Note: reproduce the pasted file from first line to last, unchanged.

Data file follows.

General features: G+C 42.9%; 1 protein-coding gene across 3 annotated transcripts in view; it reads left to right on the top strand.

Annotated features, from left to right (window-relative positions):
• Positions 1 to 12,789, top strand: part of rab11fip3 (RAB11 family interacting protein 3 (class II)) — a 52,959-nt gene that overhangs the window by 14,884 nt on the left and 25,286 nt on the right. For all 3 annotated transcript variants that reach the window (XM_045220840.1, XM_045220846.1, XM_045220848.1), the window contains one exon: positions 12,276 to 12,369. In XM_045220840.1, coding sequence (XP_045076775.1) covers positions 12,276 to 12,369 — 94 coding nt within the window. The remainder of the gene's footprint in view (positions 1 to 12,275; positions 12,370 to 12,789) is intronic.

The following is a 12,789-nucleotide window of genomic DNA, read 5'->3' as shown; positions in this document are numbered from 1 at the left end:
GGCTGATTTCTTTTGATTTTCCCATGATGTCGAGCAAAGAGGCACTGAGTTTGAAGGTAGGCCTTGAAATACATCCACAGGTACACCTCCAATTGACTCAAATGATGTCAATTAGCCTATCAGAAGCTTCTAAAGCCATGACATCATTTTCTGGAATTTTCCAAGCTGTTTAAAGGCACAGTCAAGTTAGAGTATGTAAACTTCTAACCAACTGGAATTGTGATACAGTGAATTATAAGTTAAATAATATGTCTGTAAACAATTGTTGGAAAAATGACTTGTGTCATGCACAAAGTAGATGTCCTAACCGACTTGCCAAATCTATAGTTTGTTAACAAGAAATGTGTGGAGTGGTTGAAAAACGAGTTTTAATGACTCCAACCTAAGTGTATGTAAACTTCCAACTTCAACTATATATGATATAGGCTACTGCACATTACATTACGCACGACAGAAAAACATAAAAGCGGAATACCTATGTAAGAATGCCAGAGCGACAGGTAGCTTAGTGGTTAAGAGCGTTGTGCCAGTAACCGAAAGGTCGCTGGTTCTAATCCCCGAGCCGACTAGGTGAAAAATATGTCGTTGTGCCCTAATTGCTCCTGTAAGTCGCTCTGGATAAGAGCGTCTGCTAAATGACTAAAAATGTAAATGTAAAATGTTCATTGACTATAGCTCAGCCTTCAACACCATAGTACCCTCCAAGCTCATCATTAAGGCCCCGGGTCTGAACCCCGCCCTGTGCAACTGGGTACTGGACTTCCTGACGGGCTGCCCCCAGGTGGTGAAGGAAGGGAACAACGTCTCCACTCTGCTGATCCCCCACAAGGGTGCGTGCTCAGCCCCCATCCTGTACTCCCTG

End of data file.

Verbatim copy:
General features: G+C 42.9%; 1 protein-coding gene across 3 annotated transcripts in view; it reads left to right on the top strand.

Annotated features, from left to right (window-relative positions):
• Positions 1 to 12,789, top strand: part of rab11fip3 (RAB11 family interacting protein 3 (class II)) — a 52,959-nt gene that overhangs the window by 14,884 nt on the left and 25,286 nt on the right. For all 3 annotated transcript variants that reach the window (XM_045220840.1, XM_045220846.1, XM_045220848.1), the window contains one exon: positions 12,276 to 12,369. In XM_045220840.1, coding sequence (XP_045076775.1) covers positions 12,276 to 12,369 — 94 coding nt within the window. The remainder of the gene's footprint in view (positions 1 to 12,275; positions 12,370 to 12,789) is intronic.

The following is a 12,789-nucleotide window of genomic DNA, read 5'->3' as shown; positions in this document are numbered from 1 at the left end:
GGCTGATTTCTTTTGATTTTCCCATGATGTCGAGCAAAGAGGCACTGAGTTTGAAGGTAGGCCTTGAAATACATCCACAGGTACACCTCCAATTGACTCAAATGATGTCAATTAGCCTATCAGAAGCTTCTAAAGCCATGACATCATTTTCTGGAATTTTCCAAGCTGTTTAAAGGCACAGTCAAGTTAGAGTATGTAAACTTCTAACCAACTGGAATTGTGATACAGTGAATTATAAGTTAAATAATATGTCTGTAAACAATTGTTGGAAAAATGACTTGTGTCATGCACAAAGTAGATGTCCTAACCGACTTGCCAAATCTATAGTTTGTTAACAAGAAATGTGTGGAGTGGTTGAAAAACGAGTTTTAATGACTCCAACCTAAGTGTATGTAAACTTCCAACTTCAACTATATATGATATAGGCTACTGCACATTACATTACGCACGACAGAAAAACATAAAAGCGGAATACCTATGTAAGAATGCCAGAGCGACAGGTAGCTTAGTGGTTAAGAGCGTTGTGCCAGTAACCGAAAGGTCGCTGGTTCTAATCCCCGAGCCGACTAGGTGAAAAATATGTCGTTGTGCCCTAATTGCTCCTGTAAGTCGCTCTGGATAAGAGCGTCTGCTAAATGACTAAAAATGTAAATGTAAAATGTTCATTGACTATAGCTCAGCCTTCAACACCATAGTACCCTCCAAGCTCATCATTAAGGCCCCGGGTCTGAACCCCGCCCTGTGCAACTGGGTACTGGACTTCCTGACGGGCTGCCCCCAGGTGGTGAAGGAAGGGAACAACGTCTCCACTCTGCTGATCCCCCACAAGGGTGCGTGCTCAGCCCCCATCCTGTACTCCCTG